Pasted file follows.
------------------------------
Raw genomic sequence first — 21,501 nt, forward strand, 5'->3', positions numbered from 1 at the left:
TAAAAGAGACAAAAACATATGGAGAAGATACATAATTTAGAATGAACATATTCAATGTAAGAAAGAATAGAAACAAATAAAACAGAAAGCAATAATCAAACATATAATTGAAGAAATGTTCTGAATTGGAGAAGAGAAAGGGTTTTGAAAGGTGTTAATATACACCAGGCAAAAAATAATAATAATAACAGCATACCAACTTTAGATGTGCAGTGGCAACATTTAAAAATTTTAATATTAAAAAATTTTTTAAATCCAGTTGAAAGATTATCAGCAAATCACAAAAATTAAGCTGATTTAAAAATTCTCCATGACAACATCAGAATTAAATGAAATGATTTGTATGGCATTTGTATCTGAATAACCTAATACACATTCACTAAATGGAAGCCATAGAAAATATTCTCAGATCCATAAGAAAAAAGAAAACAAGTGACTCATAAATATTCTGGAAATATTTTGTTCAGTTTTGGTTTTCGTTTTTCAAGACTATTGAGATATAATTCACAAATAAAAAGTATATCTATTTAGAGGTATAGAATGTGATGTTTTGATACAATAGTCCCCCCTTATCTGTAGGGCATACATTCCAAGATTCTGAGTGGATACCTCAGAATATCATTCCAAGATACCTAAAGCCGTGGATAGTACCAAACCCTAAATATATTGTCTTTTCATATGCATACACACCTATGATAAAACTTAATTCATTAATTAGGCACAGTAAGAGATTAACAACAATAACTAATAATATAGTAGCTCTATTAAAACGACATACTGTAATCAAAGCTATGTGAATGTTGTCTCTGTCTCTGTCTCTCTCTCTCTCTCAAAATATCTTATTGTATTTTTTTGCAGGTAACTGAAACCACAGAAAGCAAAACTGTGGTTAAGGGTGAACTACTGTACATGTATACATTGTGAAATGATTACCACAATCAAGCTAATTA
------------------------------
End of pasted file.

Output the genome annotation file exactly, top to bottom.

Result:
Raw genomic sequence first — 21,501 nt, forward strand, 5'->3', positions numbered from 1 at the left:
TAAAAGAGACAAAAACATATGGAGAAGATACATAATTTAGAATGAACATATTCAATGTAAGAAAGAATAGAAACAAATAAAACAGAAAGCAATAATCAAACATATAATTGAAGAAATGTTCTGAATTGGAGAAGAGAAAGGGTTTTGAAAGGTGTTAATATACACCAGGCAAAAAATAATAATAATAACAGCATACCAACTTTAGATGTGCAGTGGCAACATTTAAAAATTTTAATATTAAAAAATTTTTTAAATCCAGTTGAAAGATTATCAGCAAATCACAAAAATTAAGCTGATTTAAAAATTCTCCATGACAACATCAGAATTAAATGAAATGATTTGTATGGCATTTGTATCTGAATAACCTAATACACATTCACTAAATGGAAGCCATAGAAAATATTCTCAGATCCATAAGAAAAAAGAAAACAAGTGACTCATAAATATTCTGGAAATATTTTGTTCAGTTTTGGTTTTCGTTTTTCAAGACTATTGAGATATAATTCACAAATAAAAAGTATATCTATTTAGAGGTATAGAATGTGATGTTTTGATACAATAGTCCCCCCTTATCTGTAGGGCATACATTCCAAGATTCTGAGTGGATACCTCAGAATATCATTCCAAGATACCTAAAGCCGTGGATAGTACCAAACCCTAAATATATTGTCTTTTCATATGCATACACACCTATGATAAAACTTAATTCATTAATTAGGCACAGTAAGAGATTAACAACAATAACTAATAATATAGTAGCTCTATTAAAACGACATACTGTAATCAAAGCTATGTGAATGTTGTCTCTGTCTCTGTCTCTCTCTCTCTCTCAAAATATCTTATTGTATTTTTTTGCAGGTAACTGAAACCACAGAAAGCAAAACTGTGGTTAAGGGTGAACTACTGTACATGTATACATTGTGAAATGATTACCACAATCAAGCTAATTA